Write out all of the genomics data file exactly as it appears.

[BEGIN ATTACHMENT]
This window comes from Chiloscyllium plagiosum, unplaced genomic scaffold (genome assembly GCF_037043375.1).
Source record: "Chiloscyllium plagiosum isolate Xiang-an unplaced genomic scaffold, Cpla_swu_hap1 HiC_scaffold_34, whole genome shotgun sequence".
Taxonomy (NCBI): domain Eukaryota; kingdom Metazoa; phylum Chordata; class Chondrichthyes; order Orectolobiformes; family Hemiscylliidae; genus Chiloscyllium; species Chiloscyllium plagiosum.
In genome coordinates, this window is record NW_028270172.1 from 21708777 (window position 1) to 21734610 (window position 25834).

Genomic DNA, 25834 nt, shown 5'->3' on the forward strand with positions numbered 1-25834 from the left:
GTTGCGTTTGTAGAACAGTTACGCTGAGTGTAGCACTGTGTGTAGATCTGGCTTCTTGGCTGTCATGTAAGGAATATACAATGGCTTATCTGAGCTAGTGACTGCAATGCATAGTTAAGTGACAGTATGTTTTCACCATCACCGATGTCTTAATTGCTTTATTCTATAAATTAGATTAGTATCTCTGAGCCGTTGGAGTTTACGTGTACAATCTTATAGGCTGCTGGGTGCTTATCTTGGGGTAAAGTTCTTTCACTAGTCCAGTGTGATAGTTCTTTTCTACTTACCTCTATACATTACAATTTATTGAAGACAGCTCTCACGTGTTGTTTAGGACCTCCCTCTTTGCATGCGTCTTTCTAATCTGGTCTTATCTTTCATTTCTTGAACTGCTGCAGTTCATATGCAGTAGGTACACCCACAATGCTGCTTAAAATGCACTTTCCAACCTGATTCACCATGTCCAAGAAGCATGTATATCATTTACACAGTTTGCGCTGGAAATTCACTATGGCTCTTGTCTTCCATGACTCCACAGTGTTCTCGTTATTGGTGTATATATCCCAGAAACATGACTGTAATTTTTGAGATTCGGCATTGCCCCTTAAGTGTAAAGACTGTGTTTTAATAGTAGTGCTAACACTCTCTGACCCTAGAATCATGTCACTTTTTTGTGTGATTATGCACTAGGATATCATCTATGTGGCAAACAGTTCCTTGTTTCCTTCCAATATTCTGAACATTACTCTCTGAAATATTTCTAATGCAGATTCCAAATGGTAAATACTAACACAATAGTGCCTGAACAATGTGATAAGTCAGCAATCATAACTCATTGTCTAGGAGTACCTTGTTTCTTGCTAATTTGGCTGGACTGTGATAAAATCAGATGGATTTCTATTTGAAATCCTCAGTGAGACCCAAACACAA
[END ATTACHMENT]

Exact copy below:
This window comes from Chiloscyllium plagiosum, unplaced genomic scaffold (genome assembly GCF_037043375.1).
Source record: "Chiloscyllium plagiosum isolate Xiang-an unplaced genomic scaffold, Cpla_swu_hap1 HiC_scaffold_34, whole genome shotgun sequence".
Taxonomy (NCBI): domain Eukaryota; kingdom Metazoa; phylum Chordata; class Chondrichthyes; order Orectolobiformes; family Hemiscylliidae; genus Chiloscyllium; species Chiloscyllium plagiosum.
In genome coordinates, this window is record NW_028270172.1 from 21708777 (window position 1) to 21734610 (window position 25834).

Genomic DNA, 25834 nt, shown 5'->3' on the forward strand with positions numbered 1-25834 from the left:
GTTGCGTTTGTAGAACAGTTACGCTGAGTGTAGCACTGTGTGTAGATCTGGCTTCTTGGCTGTCATGTAAGGAATATACAATGGCTTATCTGAGCTAGTGACTGCAATGCATAGTTAAGTGACAGTATGTTTTCACCATCACCGATGTCTTAATTGCTTTATTCTATAAATTAGATTAGTATCTCTGAGCCGTTGGAGTTTACGTGTACAATCTTATAGGCTGCTGGGTGCTTATCTTGGGGTAAAGTTCTTTCACTAGTCCAGTGTGATAGTTCTTTTCTACTTACCTCTATACATTACAATTTATTGAAGACAGCTCTCACGTGTTGTTTAGGACCTCCCTCTTTGCATGCGTCTTTCTAATCTGGTCTTATCTTTCATTTCTTGAACTGCTGCAGTTCATATGCAGTAGGTACACCCACAATGCTGCTTAAAATGCACTTTCCAACCTGATTCACCATGTCCAAGAAGCATGTATATCATTTACACAGTTTGCGCTGGAAATTCACTATGGCTCTTGTCTTCCATGACTCCACAGTGTTCTCGTTATTGGTGTATATATCCCAGAAACATGACTGTAATTTTTGAGATTCGGCATTGCCCCTTAAGTGTAAAGACTGTGTTTTAATAGTAGTGCTAACACTCTCTGACCCTAGAATCATGTCACTTTTTTGTGTGATTATGCACTAGGATATCATCTATGTGGCAAACAGTTCCTTGTTTCCTTCCAATATTCTGAACATTACTCTCTGAAATATTTCTAATGCAGATTCCAAATGGTAAATACTAACACAATAGTGCCTGAACAATGTGATAAGTCAGCAATCATAACTCATTGTCTAGGAGTACCTTGTTTCTTGCTAATTTGGCTGGACTGTGATAAAATCAGATGGATTTCTATTTGAAATCCTCAGTGAGACCCAAACACAA